Vocal Cords and Voice Disorders

What are vocal cords?

The vocal cords (also known as vocal folds) are two elastic bands of muscle tissue and ligaments covered with a mucus membrane (mucosa). They are located in the larynx, or voice box, directly above the trachea (windpipe). The vocal cords produce the sound of your voice when air held in the lungs is released and passed through the closed vocal cords, causing them to vibrate. When you are not speaking, the vocal cords remain apart to allow you to breathe.

Vocal cord problems


Dysphonia is defined as any abnormality of the voice. It may be caused by:

  • Lesions on the vocal cords
  • Problems moving the vocal cords, or vocal cord paralysis
  • Spasms or spasmodic dysphonia is a voice disorder characterized by intermittent, involuntary spasms of the muscles of the larynx while talking or making any kind of vocal sound.
  • Overuse, emotional stress, trauma or illness such as laryngitis

The most commonly used word to describe an abnormal voice is hoarseness. However, hoarseness is a general term that may not have the same meaning to all who use it. We often use the word hoarse to describe any voice abnormality. Laryngologists prefer to be more specific, using words such as harsh, breathy, rough, strained or pressed.

Vocal cord nodules

People who use their voices a great deal, such as professional singers, teachers, auctioneers, lecturers, and members of the clergy, are prone to have nodules on their vocal cords. A vocal cord nodule is a small, inflammatory or fibrous growth that develops on the vocal cords of people who constantly strain their voices.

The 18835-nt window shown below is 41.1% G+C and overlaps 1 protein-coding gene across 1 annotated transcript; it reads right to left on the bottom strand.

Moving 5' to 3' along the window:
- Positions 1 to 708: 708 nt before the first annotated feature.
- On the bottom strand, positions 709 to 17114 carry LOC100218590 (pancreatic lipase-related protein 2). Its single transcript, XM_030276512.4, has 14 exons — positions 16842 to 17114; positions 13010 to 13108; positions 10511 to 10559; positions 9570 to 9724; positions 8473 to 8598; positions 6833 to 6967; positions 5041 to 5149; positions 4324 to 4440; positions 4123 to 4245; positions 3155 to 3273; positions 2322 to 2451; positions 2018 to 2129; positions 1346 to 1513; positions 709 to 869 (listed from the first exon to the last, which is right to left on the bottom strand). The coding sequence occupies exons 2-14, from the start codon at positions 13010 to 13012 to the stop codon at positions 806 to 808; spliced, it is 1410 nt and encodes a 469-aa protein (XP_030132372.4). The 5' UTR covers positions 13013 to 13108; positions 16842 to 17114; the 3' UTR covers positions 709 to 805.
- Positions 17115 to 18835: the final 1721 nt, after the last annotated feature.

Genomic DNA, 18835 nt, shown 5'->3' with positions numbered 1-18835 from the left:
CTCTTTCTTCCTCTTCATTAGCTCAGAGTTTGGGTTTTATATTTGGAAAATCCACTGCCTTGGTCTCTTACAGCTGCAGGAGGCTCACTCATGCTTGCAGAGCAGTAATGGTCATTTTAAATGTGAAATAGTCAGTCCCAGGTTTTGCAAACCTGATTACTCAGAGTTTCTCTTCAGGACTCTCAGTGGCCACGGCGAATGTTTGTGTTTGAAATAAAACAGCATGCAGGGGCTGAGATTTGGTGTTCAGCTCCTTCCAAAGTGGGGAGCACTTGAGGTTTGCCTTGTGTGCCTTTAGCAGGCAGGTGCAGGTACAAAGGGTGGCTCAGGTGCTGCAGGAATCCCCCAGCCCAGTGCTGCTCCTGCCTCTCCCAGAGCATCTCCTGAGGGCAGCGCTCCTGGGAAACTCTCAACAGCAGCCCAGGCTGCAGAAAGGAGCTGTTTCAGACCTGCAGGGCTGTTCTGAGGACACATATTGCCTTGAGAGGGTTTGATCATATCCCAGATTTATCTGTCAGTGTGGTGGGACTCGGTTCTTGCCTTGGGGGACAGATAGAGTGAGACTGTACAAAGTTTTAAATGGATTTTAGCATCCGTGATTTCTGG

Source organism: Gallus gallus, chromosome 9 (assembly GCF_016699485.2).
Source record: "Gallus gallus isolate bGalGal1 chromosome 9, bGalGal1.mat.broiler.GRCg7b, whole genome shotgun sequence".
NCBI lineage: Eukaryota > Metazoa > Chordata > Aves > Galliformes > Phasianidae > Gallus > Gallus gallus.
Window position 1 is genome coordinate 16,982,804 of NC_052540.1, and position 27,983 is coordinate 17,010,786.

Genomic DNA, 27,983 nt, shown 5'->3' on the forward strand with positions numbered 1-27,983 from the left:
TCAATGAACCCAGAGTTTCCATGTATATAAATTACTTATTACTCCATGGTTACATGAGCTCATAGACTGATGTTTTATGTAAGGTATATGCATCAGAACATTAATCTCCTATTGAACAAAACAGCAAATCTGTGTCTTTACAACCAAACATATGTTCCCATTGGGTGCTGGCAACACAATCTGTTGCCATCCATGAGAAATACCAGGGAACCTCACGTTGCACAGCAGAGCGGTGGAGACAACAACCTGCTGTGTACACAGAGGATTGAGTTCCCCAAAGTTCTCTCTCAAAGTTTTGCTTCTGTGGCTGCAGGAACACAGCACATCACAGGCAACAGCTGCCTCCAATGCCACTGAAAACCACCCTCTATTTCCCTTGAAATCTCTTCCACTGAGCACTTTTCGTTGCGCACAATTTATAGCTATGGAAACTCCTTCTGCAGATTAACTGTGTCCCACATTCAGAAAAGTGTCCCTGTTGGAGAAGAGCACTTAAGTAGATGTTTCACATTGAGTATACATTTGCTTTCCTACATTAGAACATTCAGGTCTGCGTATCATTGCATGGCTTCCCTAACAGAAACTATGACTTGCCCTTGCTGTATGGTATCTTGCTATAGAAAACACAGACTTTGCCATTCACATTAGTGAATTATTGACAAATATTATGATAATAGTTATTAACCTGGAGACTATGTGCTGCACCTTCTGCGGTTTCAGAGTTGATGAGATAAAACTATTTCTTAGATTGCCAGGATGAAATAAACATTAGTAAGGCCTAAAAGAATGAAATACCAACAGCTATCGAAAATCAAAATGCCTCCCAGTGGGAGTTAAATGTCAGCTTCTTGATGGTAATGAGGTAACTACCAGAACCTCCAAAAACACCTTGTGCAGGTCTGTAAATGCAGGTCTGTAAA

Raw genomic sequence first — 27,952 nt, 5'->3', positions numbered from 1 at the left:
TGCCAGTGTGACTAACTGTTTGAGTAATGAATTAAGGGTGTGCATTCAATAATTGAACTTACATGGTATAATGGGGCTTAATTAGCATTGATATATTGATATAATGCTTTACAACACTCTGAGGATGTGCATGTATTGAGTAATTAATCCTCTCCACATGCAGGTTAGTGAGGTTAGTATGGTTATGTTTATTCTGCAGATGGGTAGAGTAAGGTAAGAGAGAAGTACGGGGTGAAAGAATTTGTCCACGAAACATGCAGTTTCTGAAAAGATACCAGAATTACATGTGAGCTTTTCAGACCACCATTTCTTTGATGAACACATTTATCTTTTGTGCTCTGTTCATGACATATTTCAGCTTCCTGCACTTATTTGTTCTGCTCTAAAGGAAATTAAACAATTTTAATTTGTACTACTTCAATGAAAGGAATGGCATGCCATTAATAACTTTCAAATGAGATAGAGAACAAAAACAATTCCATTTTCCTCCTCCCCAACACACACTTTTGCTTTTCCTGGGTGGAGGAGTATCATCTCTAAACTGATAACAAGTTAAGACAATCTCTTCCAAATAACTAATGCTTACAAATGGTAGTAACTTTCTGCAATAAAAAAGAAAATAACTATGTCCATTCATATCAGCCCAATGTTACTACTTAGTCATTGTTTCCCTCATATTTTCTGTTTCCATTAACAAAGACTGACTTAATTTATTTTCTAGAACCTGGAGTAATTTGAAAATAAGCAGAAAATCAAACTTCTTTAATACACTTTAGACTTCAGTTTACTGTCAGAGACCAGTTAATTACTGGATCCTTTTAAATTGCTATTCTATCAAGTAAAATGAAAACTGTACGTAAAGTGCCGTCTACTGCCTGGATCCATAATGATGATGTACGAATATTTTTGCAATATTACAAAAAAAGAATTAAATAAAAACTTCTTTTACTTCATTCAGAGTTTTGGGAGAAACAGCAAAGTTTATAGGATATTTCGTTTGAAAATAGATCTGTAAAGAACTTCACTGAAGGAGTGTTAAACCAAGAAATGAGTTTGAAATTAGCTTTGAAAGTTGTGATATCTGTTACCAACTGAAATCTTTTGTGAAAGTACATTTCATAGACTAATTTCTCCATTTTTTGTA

A nodule is a growth of the epithelium (mucous membrane). It’s similar in structure to a corn on a toe or a callus on the hand. If one has vocal cord nodules, the voice will become breathy and hoarse. Resting the vocal cords by allowing little or no speaking for several weeks may permit the nodules to shrink. Children occasionally have screamer's vocal cord nodules and these can be treated by voice therapy alone.

If surgery is necessary, nodules are removed with direct laryngoscopy. During this procedure, a metal tube with a light on the end of it is inserted in the throat while the patient is under general anesthesia (asleep). The nodule is removed using tiny instruments, including cups, scissors and knives. The removed tissue is sent to a pathologist to rule out cancer. Surgery should be followed by voice therapy to correct the underlying cause.

Vocal cord polyps

A vocal cord polyp is a small swelling in the mucous membranes covering the vocal cords. As they grow, they take on a rounded shape. They may run the whole length of the vocal cords or be localized. Polyps can develop from:

  • Chronic inhalation of irritants (like industrial fumes and cigarette smoke)
  • Chronic laryngeal allergic reactions
  • Hypothyroidism
  • Voice abuse

Polyps can make your voice become breathy-sounding and harsh. Your physician may recommend indirect laryngoscopy to examine your vocal cords.

Other vocal cord problems and voice disorders

There are a variety of disorders that can affect the voice and throat. Henry Ford Laryngologists are trained to provide care for:

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